Photo Information

Lance Cpl. Kenneth R. Ward, a wounded warrior with the II Marine Expeditionary Force Injured Support Unit, puts together a 3-D puzzle of the White House inside his room at the ISU Barracks Oct. 6. Activities such as puzzles and video games aid Ward?s recovery by improving hand, eye coordination. He sustained slight brain injuries after shrapnel from a rocket-propelled grenade sliced through the back of his neck and pierced his skull.

Photo by Lance Cpl. Ryan M. Blaich

Wounded Marine recovers, remembers first deployment

10 Oct 2006 | Lance Cpl. Ryan M. Blaich

Using a cane for assistance and staggering up two flights of stairs, a strong-willed, 20-year-old Marine makes his way to his new room. It is spacious, fully furnished and unusually quiet, something many lance corporals, especially infantrymen, in the Marine Corps are not accustomed to. These luxuries, however, were paid by his brave sacrifice and physical pain.

Lance Cpl. Kenneth R. Ward a wounded warrior with II Marine Expeditionary Force Injured Support Unit, sits quietly putting together a 3-D puzzle of the White House.

“The doctors said I should do things that help my hand, eye coordination,” said Ward. “This (puzzle) is really hard, but I like a challenge.”

Ward was injured June 29 while on a night patrol in Iraq.

It was late in the evening and dark outside. The mission was to make an abandoned bank into a Marine observation post. That is nearly all Ward remembers.

Less than 10 minutes inside the bank, Marines from Company I, 3rd Battalion, 8th Marine Regiment, 2nd Marine Division, were fired upon from insurgents across the street. Ward was hit by several pieces of shrapnel from a rocket-propelled grenade and immediately lost consciousness. Shrapnel sliced through the back of Ward’s neck, slightly penetrating his skull.

“I remember waking up in a hospital,” Ward said. “I didn’t understand why I was there. I couldn’t remember anything. I just knew what the mission was.”

Ward would later learn that six other Marines were wounded in combat, but none were as seriously injured as him. His comrades also informed him they fired more than 1,000 rounds and leveled the building the insurgents were using.

“They didn’t go see how many (insurgents) there were, but no one was going to live through that,” said Ward.

Ward is recovering from head injuries and shrapnel damage to his left leg and arm at Camp Lejeune’s Wounded Warrior Barracks, a place designed for injured Marines to recover and heal with others who have similar experiences.

“I like being here, you’re around guys who understand,” he said. “They have seen what I have seen.”

Ward has been a member of the barracks family for three weeks and said his physical and mental recovery is getting better by the day. He started therapy a week ago and he is steadily regaining his long-term memory. Ward’s morale is continuing to grow as well. He recently proposed to his high school sweetheart. They are planning on marrying this December.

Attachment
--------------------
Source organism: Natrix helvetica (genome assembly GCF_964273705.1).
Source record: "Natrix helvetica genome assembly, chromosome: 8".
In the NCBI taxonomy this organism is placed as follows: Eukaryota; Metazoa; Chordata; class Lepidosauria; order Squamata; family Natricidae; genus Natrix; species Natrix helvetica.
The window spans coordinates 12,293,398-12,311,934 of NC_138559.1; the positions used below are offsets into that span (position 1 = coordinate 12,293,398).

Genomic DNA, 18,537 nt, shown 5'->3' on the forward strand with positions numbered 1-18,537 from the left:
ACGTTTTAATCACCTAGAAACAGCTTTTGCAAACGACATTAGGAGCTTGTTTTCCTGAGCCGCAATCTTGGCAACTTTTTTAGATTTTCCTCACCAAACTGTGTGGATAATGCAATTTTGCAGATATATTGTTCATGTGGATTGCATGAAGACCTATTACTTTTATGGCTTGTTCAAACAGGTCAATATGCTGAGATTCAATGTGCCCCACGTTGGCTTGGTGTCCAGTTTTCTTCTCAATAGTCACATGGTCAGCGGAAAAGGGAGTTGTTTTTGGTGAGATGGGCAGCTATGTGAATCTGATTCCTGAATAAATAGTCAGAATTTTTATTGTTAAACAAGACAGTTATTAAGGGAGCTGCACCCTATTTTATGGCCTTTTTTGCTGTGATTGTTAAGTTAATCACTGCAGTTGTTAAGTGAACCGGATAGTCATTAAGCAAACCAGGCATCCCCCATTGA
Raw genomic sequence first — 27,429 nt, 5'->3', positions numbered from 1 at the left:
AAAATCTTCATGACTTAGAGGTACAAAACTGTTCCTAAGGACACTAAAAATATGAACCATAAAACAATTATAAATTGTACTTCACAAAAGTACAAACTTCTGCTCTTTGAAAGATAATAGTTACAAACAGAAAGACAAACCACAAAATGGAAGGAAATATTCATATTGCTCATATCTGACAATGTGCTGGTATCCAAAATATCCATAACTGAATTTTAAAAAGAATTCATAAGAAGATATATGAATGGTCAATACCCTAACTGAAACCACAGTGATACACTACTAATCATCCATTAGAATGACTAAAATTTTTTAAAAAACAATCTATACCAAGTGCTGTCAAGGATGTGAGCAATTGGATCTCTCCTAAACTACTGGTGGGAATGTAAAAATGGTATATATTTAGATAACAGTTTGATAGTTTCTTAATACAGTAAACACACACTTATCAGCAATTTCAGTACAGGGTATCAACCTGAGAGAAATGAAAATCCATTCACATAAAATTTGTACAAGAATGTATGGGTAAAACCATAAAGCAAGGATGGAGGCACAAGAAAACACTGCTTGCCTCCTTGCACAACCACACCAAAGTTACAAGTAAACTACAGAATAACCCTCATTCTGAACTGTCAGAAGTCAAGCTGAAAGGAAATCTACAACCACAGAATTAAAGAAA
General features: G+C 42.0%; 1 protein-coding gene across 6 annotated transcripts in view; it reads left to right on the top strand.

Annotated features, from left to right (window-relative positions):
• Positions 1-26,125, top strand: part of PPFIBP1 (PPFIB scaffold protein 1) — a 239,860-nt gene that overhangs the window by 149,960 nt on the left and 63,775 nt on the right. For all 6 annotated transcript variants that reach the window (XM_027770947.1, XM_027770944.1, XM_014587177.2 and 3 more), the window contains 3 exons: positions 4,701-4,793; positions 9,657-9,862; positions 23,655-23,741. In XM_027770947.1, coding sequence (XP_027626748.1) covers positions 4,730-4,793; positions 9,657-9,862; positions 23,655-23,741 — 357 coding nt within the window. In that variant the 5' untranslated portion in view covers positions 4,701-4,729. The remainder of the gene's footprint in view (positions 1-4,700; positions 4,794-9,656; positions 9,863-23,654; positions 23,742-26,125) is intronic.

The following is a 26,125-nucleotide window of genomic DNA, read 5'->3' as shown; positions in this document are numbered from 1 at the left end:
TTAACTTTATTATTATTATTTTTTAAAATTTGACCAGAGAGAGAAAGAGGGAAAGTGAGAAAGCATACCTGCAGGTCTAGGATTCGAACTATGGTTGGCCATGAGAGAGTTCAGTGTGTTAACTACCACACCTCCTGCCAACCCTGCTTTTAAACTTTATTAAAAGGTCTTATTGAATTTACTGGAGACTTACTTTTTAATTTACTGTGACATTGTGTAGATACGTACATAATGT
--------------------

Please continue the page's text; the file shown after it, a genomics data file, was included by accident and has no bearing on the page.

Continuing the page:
Ward’s recollections of his five months at war have brought back strong feelings. He spent his first two months with the Iraqi Army guarding Camp Blue Diamond, Ramadi, and described his time with the Iraqi Army as friendly and felt he became “one of them.”

“They even gave me a Ramadi name,” Ward said, recalling a name given to him by Iraqi soldiers that signified their native territory. “I can only say it, I can’t spell it. I gained much respect from the other Iraqis, which made it a lot easier for me. They trusted me.”

Out of all the days and all the missions Ward participated in, the memory of a girl stands out in his mind. It also stands as his justification for the presence of Marines in a country halfway across the world.

While inside a secured house, fellow Marines attempted to relax while Ward took watch over an upstairs door. He took a knee and positioned his rifle in a way that allowed him to engage insurgents if they entered through the door. He was not alone. A small girl, maybe 6 years old, curiously walked circles around him, occasionally touching his uniform, helmet and flak jacket.

“She seemed really fascinated and wanted to touch all my gear,” Ward said. “Her eyes were intense. She was a beautiful, little girl.”

Then, with no warning, the Iraqi girl quickly approached him and sat on his knee.

“I couldn’t believe she wasn’t scared,” he said. “She seemed happy I was there.”

Almost immediately, a firefight broke out on the roof. The little girl found protection in the safest place in the room, and clung to Ward’s body like another piece of gear.

“She got scared and I think she felt that I would protect her,” said Ward. “It made me feel like her big brother. I wasn’t going to let anything happen to her.”

Nothing happened to the child that day. She remained safe and never left Ward’s side. Ward admitted he fears for her safety. He knows insurgents kill those who help U.S. troops, and this is why he is passionate about getting rid of the terrorists and winning the war in Iraq. This event would later push Ward to realize he was a part of something big, part of helping a nation of people regain their country.